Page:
• Blasphemy, religious rights and harassment: A workplace study

      Hambler, Andrew; Temperman, Jeroen; Koltay, Andras (Cambridge University Press, 2017)
    • Exposing gender bias in intellectual property law: the UK music industries

      Potocnik, Metka; Mtima, Lateef; Jamar, Steven D (Cambridge University Press, 2022-12-31)
    • ‘Get a blue and you will see your money back again’: staffing and marketing the English prep school, 1890–1912

      Benson, John (Cambridge University Press, 2014-05-07)
      This article explores the ways in which English prep schools were staffed and marketed in the years before the First World War. Its aim more specifically is to employ a biographical approach to consider the emphasis that the schools placed upon sport, and in particular the extent to which they recruited Oxford and Cambridge Blues as teachers (and/or as coaches). It will be suggested that while prep schools certainly placed enormous emphasis upon sport, few of them employed Blues; and that even the small number which did, generally did so only on a part-time, seasonal or casual basis – and made virtually no mention of them in their marketing.
    • The good character backstop: directions, defeasibility and frameworks of fairness

      Glover, Richard (Cambridge University Press, 2020-09-04)
      This paper examines the law on good character evidence in criminal trials through a discussion of the important but under-analysed case of Hunter, in which a five-judge Court of Appeal sought to clarify the law on good character directions to the jury. However, it is argued here that the judgment conflicts with the leading House of Lords decision in Aziz. The paper considers how the court misinterpreted the law and, in particular, the defeasible nature of the rule in Aziz and the impact of the Criminal Justice Act 2003. As a result, the circumstances in which a good character direction will be provided have diminished significantly. It is argued that this has important implications for the right to a fair trial, as good character directions act as a ‘backstop’ against miscarriages of justice. They also form a vital part of the ‘framework of fairness’ considered necessary, in lieu of reasoned jury verdicts, by the Grand Chamber of the European Court of Human Rights in Taxquet v Belgium. Accordingly, it is contended that Aziz rather than Hunter should be followed so that, where there is evidence of good character, a direction is normally provided as a matter of law.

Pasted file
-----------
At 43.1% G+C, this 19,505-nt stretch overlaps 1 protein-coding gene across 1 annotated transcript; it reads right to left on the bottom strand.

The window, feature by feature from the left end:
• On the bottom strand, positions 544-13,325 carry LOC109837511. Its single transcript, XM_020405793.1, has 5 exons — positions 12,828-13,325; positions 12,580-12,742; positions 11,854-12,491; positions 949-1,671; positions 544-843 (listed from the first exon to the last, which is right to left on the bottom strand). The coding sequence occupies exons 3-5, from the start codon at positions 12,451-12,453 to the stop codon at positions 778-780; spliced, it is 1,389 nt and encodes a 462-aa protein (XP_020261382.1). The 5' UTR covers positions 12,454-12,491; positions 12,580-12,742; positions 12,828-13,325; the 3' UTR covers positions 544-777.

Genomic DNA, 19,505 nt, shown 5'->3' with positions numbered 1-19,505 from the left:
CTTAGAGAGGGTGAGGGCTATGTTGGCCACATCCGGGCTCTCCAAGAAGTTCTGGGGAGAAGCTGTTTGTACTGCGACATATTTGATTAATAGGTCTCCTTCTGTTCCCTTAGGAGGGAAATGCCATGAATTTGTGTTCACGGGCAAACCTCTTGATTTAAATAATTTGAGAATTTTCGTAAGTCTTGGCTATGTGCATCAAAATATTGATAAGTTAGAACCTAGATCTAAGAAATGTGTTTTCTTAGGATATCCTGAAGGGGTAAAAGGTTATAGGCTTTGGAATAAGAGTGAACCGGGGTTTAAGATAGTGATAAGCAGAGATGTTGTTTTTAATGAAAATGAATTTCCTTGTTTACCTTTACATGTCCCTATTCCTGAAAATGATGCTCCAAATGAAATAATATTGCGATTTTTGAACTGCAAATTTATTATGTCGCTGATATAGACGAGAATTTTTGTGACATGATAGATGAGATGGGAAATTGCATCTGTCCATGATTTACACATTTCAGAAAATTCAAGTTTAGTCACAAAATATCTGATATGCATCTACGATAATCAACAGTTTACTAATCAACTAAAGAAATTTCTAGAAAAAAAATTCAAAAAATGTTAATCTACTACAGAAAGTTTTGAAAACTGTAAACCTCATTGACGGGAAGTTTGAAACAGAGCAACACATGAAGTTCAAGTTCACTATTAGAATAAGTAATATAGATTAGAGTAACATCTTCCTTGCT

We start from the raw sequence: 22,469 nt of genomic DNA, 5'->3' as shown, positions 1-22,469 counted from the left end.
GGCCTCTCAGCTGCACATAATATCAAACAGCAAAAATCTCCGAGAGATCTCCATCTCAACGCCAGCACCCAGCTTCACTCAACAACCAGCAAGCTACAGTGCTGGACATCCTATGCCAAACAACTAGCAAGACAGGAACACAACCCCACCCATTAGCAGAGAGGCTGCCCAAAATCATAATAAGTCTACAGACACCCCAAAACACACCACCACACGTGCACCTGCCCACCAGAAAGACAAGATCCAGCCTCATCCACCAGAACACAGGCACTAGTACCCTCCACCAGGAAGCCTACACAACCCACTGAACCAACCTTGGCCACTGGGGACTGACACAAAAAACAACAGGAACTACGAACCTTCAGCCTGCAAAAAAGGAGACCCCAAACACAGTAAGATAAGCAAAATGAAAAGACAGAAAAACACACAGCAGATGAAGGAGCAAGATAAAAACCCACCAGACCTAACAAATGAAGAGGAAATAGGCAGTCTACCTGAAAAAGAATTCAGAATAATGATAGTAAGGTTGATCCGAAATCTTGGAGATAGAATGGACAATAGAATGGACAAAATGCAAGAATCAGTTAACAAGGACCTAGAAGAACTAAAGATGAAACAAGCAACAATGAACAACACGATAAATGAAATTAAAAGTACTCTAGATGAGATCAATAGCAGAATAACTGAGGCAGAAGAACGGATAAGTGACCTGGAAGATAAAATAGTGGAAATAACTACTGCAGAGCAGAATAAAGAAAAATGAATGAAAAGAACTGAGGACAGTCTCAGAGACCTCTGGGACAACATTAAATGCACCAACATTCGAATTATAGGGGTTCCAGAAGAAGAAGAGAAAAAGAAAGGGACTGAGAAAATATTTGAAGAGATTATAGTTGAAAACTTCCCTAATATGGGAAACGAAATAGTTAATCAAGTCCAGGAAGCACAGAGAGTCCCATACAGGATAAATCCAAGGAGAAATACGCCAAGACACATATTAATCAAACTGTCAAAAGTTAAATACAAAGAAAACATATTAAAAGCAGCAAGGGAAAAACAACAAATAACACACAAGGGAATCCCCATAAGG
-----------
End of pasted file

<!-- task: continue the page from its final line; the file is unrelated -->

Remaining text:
• Islam and anticolonial rebellions in north and west Africa, 1914-1918

      Krause, Jonathan (Cambridge University Press, 2020-10-01)